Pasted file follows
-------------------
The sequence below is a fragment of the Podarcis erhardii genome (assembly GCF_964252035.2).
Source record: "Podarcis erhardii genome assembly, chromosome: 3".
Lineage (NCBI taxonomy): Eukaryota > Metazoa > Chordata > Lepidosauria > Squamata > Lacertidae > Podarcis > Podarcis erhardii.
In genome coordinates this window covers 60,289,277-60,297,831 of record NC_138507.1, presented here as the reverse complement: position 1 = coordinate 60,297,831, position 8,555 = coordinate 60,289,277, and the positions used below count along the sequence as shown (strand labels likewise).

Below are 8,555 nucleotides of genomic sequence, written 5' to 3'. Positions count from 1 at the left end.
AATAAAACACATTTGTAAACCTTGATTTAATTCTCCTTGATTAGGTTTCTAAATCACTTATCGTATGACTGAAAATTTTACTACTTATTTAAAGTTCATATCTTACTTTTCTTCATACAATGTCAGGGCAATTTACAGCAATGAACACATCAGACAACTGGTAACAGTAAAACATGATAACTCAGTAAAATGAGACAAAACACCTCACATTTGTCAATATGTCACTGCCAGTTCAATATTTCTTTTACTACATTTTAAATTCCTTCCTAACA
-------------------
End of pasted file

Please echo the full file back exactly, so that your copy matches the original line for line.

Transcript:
The sequence below is a fragment of the Podarcis erhardii genome (assembly GCF_964252035.2).
Source record: "Podarcis erhardii genome assembly, chromosome: 3".
Lineage (NCBI taxonomy): Eukaryota > Metazoa > Chordata > Lepidosauria > Squamata > Lacertidae > Podarcis > Podarcis erhardii.
In genome coordinates this window covers 60,289,277-60,297,831 of record NC_138507.1, presented here as the reverse complement: position 1 = coordinate 60,297,831, position 8,555 = coordinate 60,289,277, and the positions used below count along the sequence as shown (strand labels likewise).

Below are 8,555 nucleotides of genomic sequence, written 5' to 3'. Positions count from 1 at the left end.
AATAAAACACATTTGTAAACCTTGATTTAATTCTCCTTGATTAGGTTTCTAAATCACTTATCGTATGACTGAAAATTTTACTACTTATTTAAAGTTCATATCTTACTTTTCTTCATACAATGTCAGGGCAATTTACAGCAATGAACACATCAGACAACTGGTAACAGTAAAACATGATAACTCAGTAAAATGAGACAAAACACCTCACATTTGTCAATATGTCACTGCCAGTTCAATATTTCTTTTACTACATTTTAAATTCCTTCCTAACA